ut Lex looks pretty good with hard light. But we wanna get rid of that really nasty shadow, we wanna soften this up a bit, we wanna make this a lot more pleasing. So who is strong and wants to do this amazing thing? Alright, it's you, you ready? Okay so what we're gonna do with this, this is called a California Sunbounce, this is a translucent material, I think they call this a sun swatter. To swat the sun. So this also has a pole, and John maybe you can get that pole but for now we're just gonna hold this and what we're doing is creating shade. See how we have shade on Lex? No shade, shade. And look what that just did for her, yeah you guys can zip around if you wanna look. See what that did for her entire body? So this is a head to toe shade. So we have that, hard light, soft light. So we're gonna shoot this with this here, and we might even be able to, nope, you're gonna have to lift it up. Gonna have to lift it up. I know. It's not so light, is it? It is, it is light. It is light? Oh okay. Yeah, it's very light. Cool. So on this, we're gonna have to try to figure out how to get it up and over, there you go, so maybe you can hold right here. Yep, making sure. As long as she's in shade, we're gonna have that nice soft light. And this is taking the light down by about a stop, maybe two stops. About half as much light over here. And so instantly what we've done is we have fixed her squintiness, squintiness, and we have softened the light. And what we can also do is Lex, come forward quite a bit, keep coming. Keep coming, keep coming, keep coming. There we go. By bringing her forward what we're doing is now we're getting much more directional light, and we're increasing that catch light. So what we're gonna do is we're gonna take a couple pictures, one with her really close to this and one with her far away, 'cause remember, the effect of size of light matters no matter what. Okay so light, very close, we have, in fact I'm gonna back up so I don't have you so distorted. (camera shutter clicks) Perfect, and now let's have you go back. There we go, that's good. And then we'll try to get this. (camera shutter clicks) okay, these are very close shots, and you guys can put that down for a second. And then if you can zip over there that'd be great, hello. So what we're gonna show here, we're looking at two things. The direction of the light and the size of the light, how it affects the specular highlights. So this first shot here, this is, well it's a gorgeous shot. This is where the light was very, very close. And notice something here, we have, the directional light is easy to see, we have this nice light fall of that comes over here. On the second shot here, this is where Lex was farther away, and we just don't have that directional quality of light that we would want to have, so it's not just enough to put this up and block the sun, we have to put it up and block it and get it into a position that shapes the light on your subject's face. And this is true, it doesn't matter if it's a person, a product, or anything, don't ever forget about the effect of size of light 'cause it makes such a dramatic difference. The other thing that I'm going to show you is, and once you'll see this you'll not be able to unsee it. But look at, remember we talked about the shape of Lex's face? With the way that we lit, see how large this cheekbone is compared to this cheekbone? So when we look at her in normal life they're the same size but because of the way we lit, now when you look at it, this cheekbone looks much, much larger than this one. Can you see that? And so what we would need to do, being a model is so fun, right? Here's all the flaws that you have. What we would need to do is we would maybe have Lex turn her head just a little bit that way because we wanna really pay attention to what the light is doing to alter the shape of her face 'cause in real life she doesn't have a giant cheekbone on her left side. You can see, she's got normal face. But it's the way that our light was falling on her, it sort of distorted it and once you see it, it looks obvious now. So that's something else that we have to really pay attention to is what's going on with that cheekbone. What's going on with your cheekbone? It's crazy. So there's that. Okay thank you guys. Oh one more thing we have to do, sorry. We didn't show this. We did not show this. This is a, just a larger white. And so if we were shooting more of a full body shot and we wanted to bounce light, we would use something like this instead of this small reflector that we had here. And the same thing is true of the sliver, we can use the other side which is a silver reflector and that will give us much more light for a much greater distance and again our effect of size changes. So that's why we have different sizes of reflectors and different silver and white and black and gold. 'Cause we can change the color and the specularity. That make sense? Okay, you guys have a seat and Lex you can have a seat. Now would be a great time if there are questions. There are questions? Yes there are. Of course there are questions. You guys have any questions? I do. Okay, let's hear your question. When you are moving from the very reflective versus the more white, when do you decide which one to use in which situations? It always depends on how specular you want those lights to be, those reflections. And so for me if I'm shooting something that has to be really fashiony and more contemporary, I'm gonna use the silver reflector and that's usually a full body shot like in an urban environment and we're blasting a lot of light. I almost never use the silver reflector for butterfly light which we're gonna show you tomorrow, or for portrait photography 'cause I want really nice soft light so silver is, for me, is generally reserved for really hard specular outdoor fashiony kind of work. But it really is up to the photographer, I know that there are, I believe Dixie Dickson, she's a bikini fashion photographer on location all the time I think she shoots mainly with silver reflectors and gold I'm not sure but it changes based on what you're trying to accomplish. Yes. I remember you said something about on a darker complexion you want more specularity. Would that be around the body or basically just around the face? And whereabouts in the body or the face other than the eyes? Tomorrow when we start shaping light with light modifiers from studio strobes we'll show you some of those specular highlights but specifically it's usually on the chin, and on the cheekbones for portrait photography. For other types of photography it's the edges and the highlights where things protrude. And so, let me see if I can find a example of this. If we had something like this, and you can see this in like motorcycle, in car ads, look at car ads, they use specular highlights a ton, they'll even add special lights that have long, look at any nice car ad and you'll see these lights that are reflected all along the body of the car and you'll see that the edges of the product, whatever that product is, you'll have lots of strong backlight. And so what it's doing is it's really defining the shape, it's sorta like what we just did with Lex where we had the light coming from behind to highlight her hair, same type of thing, so something like this that's got a lot of black in it, this when you just shoot it with light coming from the front, this is just gonna look like a blob of blackness. And so to add some dimension to this then we would add specular highlights to the edge of this or maybe where this pops up so you can see the features, it really depends on whatever the thing is that you're shooting but what you're trying to do is you're trying to take something that's just a blob of shape and add the form to it, the three dimensional work to it. One of the things that I have to work with with models a lot is I have to inform them to not wear all black when they come to a photo shoot, especially for workshops, or all white. And the reason, there's two reasons for that. One is the metering is thrown completely off which we're gonna talk about, so there's that. And then the second thing is if you don't have enough time to add all those specular to show the shape, it just looks like a square, so people can have an amazing shape, a great outfit, and when you shoot it, you're square. And so we have to work around that, in fact I think, and when we go to the street today we're gonna shoot with, you have a long dark coat? Yeah and so we'll be working with some specular highlights on that. That was a long answer but did that, does that help? I just have one tiny more question. When you shoot people that are two different complexions side to side then you have to compensate and meter for each one of them or how do you go about it? That's pretty rare for me to have that situation, in fact I don't think I've ever had that situation, but if I did, I don't know, it depends on how much time I had and what the budget is and all those types of things are but let's say I had somebody that was very dark complected and somebody that was pale. What I would have to do probably in that scenario is light them individually as a group and so what we can do is we can use soft boxes with grids and hard lights with grids and what the grids do, and we're gonna show this tomorrow, is it takes the light and it makes it very specific, you can say only go five degrees from here. And so that's where the light shaping really comes in where you can really really affect that stuff. But probably if I had a dark and a light complected couple or people what I would do is i have this set up where I have two lights coming from behind that highlight the cheeks and one giant umbrella from the front that gives the high key very bright feel and that looks great for both complexions, so that's probably what I would try to do in that situation. I don't know, I'd have to see what those people look like. Okay, internet questions? Or more questions here? You direct. Oh yes, yes. I would like to know, maybe there's some photographers out there too who don't have assistants to hold reflectors or flags and they're just out there in natural light shooting, do you have any tips or tricks for them in natural light? Yeah I so do. Find a friend that will hold your reflector. (laughter) I would say if it's just not possible there are some things that you can do. For example all these things that we have, you can mount them to light stands. The problem is then you have to put sandbags on them 'cause they're gonna blow over and it's really difficult to adjust. If you don't have an assistant to help you, you're gonna work at maybe a quarter of the speed as you would if you just had somebody helping out. So I look at those types of things in terms of return on investment. And so I think if I'm gonna go and shoot for fun then I can just deal with not having an assistant and putting things on light stands and that's just the way it is but if I was at a paid shoot and let's say somebody was paying me not very much but let's say it's a senior portrait or something and maybe they have $200 to spend, something like that. What I would do is I would either increase that price to maybe $ and find any high school student or somebody, 'cause it doesn't take a lot of skill to hold a reflector and an umbrella if you just learn a few things. You can direct somebody, almost anybody to do that job and it's gonna be faster than trying to do it yourself and I would guess that you could find a teenager at least for 25 bucks or something to do that job for an hour or so and then what you'll have happen is you'll get more photos that are usable to sell to your client and in less time you'll make more money because you're more efficient with that you'll sell more proofs and you're gonna make that 25 or 50 bucks that you invested, you'll make it back right away and then what will happen is you'll get more business and you can get there but it's not very much money to hire somebody to just hold. It's not like a digital assistant where you have to pay them a lot of money they have to know medium format stuff and capture and that stuff, it's just hold this, so yeah you should be able to find somebody or if you haven't been a member of a photo club in your community, find one. And there's gonna be some photographer that would love to help hold an umbrella or a reflector to figure it out. There's gonna be somewhere somebody's gonna help you, yeah. Tips and tricks is find an assistant. Yeah, find an assistant, that's my answer. Alright, what other questions do we have? That was like a VAL, VAL we call them around here, VALs. Voice activated light stand. Yes. Voice activated light stand. So Mark we have a couple people wanting to know a little bit about, from Bruce and Anuk Dubai about how you deal with color temperature when you're changing from the silver to the white do you redo your color checker, or...? Yeah, so absolutely and it depends on the quality of the material, so California Sunbounce is very high quality stuff. Pro Photo is known for calibrating their materials to get neutral colors. But a lot of reflectors intentionally add gold to warm up the photo and so what I'd do, if possible, shoot raw, and then adjust in post. But do the same thing, get either a color checker initial white balanced with the light modifier in it, the fusion or the bounce, or make sure that you get that color checker passport with that, yeah you always wanna do your color balance, your white balance with the actual light that you're shooting in, so absolutely yes.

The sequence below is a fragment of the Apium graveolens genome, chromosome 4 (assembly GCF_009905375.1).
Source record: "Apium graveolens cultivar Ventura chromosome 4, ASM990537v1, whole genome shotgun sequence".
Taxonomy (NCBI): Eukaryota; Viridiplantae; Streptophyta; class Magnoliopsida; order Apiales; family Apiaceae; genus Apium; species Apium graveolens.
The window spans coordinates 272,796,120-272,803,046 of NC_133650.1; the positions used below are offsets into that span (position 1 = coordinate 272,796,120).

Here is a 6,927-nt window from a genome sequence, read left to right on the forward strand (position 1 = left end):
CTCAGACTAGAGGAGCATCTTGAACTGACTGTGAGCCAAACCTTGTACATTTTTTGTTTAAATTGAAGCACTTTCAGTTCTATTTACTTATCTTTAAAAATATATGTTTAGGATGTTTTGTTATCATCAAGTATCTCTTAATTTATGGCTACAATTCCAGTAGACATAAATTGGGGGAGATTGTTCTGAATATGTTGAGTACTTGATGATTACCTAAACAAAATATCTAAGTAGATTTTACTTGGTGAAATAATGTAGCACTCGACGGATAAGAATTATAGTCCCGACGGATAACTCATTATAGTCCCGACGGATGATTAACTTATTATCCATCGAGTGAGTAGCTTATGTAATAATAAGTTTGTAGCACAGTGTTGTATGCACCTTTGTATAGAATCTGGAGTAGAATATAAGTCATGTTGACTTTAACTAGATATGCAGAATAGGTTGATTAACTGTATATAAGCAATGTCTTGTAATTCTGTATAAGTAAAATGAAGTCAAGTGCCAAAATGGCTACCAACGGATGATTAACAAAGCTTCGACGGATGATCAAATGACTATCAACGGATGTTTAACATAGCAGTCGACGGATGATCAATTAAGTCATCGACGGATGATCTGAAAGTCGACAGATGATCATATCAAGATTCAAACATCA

Class Description


The success of every photographer — artistically and professionally — is based on a strong understanding of how light works. Join photographer Mark Wallace for a three-day course that will demystify the fundamentals of lighting and give you the concrete skills you need to get a powerful image using the right lighting every time you shoot.

Mark will cover everything you need to know about hard, soft, directional, and diffused light. You’ll learn about reading natural light and manipulating it with tools like reflectors and diffusion panels. Mark will also guide you through working with light in a studio environment. You’ll explore using basic studio lights to manipulate and shape light and working with strobes and speedlights. You’ll also learn about shooting on-location and how to balance, shape, and color ambient light and light from a flash.

By the end of this course, you’ll be equipped with a whole new understanding of light that will help you to shoot more efficiently, capture consistently well-lit images, and reach new creative heights as a photographer.

Reviews

Rose-Marie Gallagher
 

This was an outstanding course! Mark presented TONS of quality information, starting at the very basic concepts and working up from there. He is interesting to listen to and very understandable. Great examples that expand the learning. Highly recommended! Thanks for bringing Mark's class to CL...I hope there will be more.